Projects launched to strengthen water supply in case of drought
Flanders is investing €4 million in projects that can help build a strategic water supply to ensure there will be no shortages as temperatures increase
Water, water everywhere
Following a series of especially dry summers in Flanders, Demir wants to better protect the region against drought. The subsidies will allow project initiators to experiment with innovative technologies and ways of working, hopefully leading to practical solutions and inspiration for others working in the field.
Projects include a company in Oudenaarde that will transform its former water treatment plants into a basin for rainwater, of which almost 10,000 cubic-metres will be made available to surrounding farms.
In Ninove, meanwhile, four groups are working together to collect and store the rainwater from their roofs. They expect to store approximately 11,000 cubic-metres a year, and will investigate whether further purification to drinking water quality is feasible and whether it is possible to allow excess rainwater to seep into the soil in a controlled manner during wet periods.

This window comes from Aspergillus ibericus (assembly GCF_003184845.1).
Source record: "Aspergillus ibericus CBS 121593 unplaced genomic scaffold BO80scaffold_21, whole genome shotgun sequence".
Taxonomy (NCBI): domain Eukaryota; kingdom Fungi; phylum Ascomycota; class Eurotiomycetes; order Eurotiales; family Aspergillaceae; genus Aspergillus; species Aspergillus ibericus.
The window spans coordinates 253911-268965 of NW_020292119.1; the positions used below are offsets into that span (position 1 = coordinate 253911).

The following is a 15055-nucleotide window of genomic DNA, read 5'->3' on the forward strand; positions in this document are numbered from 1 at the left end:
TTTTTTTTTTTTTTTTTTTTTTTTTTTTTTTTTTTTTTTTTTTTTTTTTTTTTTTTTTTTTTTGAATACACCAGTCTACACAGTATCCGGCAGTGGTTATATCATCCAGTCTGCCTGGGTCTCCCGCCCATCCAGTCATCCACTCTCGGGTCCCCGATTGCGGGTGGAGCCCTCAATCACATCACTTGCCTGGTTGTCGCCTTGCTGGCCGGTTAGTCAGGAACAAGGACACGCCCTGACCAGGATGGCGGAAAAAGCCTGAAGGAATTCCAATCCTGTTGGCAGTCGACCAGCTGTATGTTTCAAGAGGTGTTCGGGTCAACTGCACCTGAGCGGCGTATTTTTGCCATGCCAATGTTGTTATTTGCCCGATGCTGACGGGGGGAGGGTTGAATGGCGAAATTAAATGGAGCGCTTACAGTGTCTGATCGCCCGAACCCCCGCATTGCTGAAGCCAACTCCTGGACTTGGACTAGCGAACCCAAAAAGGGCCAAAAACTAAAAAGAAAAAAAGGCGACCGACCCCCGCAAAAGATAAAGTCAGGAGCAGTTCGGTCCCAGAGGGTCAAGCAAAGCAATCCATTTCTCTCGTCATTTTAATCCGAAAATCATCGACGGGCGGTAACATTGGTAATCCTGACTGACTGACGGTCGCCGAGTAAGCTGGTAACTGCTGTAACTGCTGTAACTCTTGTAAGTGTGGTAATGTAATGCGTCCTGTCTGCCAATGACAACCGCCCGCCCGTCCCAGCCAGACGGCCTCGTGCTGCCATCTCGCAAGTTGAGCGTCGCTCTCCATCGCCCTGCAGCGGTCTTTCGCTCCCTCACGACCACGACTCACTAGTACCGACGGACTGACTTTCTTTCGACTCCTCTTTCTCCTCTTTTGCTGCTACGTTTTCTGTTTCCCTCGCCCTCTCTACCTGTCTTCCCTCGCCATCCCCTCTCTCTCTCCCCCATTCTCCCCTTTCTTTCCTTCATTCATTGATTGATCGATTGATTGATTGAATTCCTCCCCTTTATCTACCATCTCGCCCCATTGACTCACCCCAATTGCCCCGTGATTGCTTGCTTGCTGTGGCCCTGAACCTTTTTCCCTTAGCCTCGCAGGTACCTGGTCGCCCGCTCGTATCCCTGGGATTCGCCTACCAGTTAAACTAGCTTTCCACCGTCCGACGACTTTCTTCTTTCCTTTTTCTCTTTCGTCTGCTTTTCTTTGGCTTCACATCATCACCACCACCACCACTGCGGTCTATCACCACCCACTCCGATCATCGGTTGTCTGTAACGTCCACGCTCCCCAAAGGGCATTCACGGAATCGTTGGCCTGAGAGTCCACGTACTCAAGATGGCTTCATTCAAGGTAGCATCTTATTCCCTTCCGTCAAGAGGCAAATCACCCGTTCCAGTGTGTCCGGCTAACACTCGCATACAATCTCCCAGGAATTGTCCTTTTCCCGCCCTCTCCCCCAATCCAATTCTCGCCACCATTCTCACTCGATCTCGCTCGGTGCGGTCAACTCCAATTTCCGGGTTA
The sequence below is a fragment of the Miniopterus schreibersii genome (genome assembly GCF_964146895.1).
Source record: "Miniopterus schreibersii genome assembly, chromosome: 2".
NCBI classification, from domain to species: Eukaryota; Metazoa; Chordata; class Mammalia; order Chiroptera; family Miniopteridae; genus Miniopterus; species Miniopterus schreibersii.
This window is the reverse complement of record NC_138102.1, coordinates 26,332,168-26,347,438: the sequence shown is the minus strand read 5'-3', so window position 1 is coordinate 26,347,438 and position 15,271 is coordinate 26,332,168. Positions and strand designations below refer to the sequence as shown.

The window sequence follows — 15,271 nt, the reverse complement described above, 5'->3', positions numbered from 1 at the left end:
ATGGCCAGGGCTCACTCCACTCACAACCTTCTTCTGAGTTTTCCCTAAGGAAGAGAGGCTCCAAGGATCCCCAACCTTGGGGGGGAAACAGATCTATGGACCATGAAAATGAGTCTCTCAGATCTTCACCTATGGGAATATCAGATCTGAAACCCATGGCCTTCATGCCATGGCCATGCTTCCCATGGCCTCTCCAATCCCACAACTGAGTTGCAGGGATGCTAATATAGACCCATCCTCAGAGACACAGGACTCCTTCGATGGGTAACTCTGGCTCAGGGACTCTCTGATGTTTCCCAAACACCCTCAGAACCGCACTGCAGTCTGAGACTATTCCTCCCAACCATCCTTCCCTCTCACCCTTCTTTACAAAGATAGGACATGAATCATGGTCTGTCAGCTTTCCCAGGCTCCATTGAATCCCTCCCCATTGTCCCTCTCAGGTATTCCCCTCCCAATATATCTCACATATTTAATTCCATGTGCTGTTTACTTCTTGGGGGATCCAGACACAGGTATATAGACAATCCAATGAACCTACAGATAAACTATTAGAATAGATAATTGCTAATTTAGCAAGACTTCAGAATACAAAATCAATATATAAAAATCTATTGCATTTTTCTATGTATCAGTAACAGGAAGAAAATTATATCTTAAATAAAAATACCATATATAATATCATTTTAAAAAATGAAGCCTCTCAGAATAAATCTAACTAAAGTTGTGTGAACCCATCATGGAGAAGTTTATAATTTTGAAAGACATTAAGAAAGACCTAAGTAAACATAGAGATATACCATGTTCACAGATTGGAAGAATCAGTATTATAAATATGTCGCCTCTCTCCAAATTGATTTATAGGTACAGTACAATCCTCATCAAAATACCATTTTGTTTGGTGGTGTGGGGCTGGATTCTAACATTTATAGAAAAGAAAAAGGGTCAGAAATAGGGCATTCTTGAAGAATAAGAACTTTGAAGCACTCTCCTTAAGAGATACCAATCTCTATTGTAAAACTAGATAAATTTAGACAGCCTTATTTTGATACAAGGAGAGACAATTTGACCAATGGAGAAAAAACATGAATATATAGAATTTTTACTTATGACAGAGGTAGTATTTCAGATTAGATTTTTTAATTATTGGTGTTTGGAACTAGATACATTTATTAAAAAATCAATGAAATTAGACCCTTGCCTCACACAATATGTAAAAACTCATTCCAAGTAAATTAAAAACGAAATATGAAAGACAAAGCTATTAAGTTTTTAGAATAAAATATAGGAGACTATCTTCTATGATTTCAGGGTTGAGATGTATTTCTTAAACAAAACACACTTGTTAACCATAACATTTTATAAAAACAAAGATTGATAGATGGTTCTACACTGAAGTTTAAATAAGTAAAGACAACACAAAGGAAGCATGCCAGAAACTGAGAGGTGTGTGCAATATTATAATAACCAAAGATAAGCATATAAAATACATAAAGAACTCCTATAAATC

These innovative projects can inspire others to also think about water use and re-use
“These innovative projects, spread over the whole of Flanders, can inspire others to also think about water use and re-use,” Demir said. The projects will be managed by the Flemish Environment Agency.
Meanwhile, Demir has officially recognised a number of new nature reserves, taking the total area of protected land in Flanders to 21,000 hectares – roughly equivalent to 1,000 football fields. The 51 new reserves will be managed by landscape and conservation organisations Natuurpunt, Durme, Limburgs Landschap and Regionaal Landschap Haspengouw en Voeren, which will receive extra funding to carry out the work.
“At the moment, countless associations together manage more than twice the area of nature reserves than the Flemish government does,” Demir said. “Thanks to this recognition, they are eligible each year for resources to further improve the quality of nature in these areas.”
The extra 683 hectares of land include abandoned fields that can be transformed into species-rich grassland or forest and existing forest that will now receive more targeted management. An accessibility plan will also be drawn up for each recognised reserve to determine the number of people who can visit.
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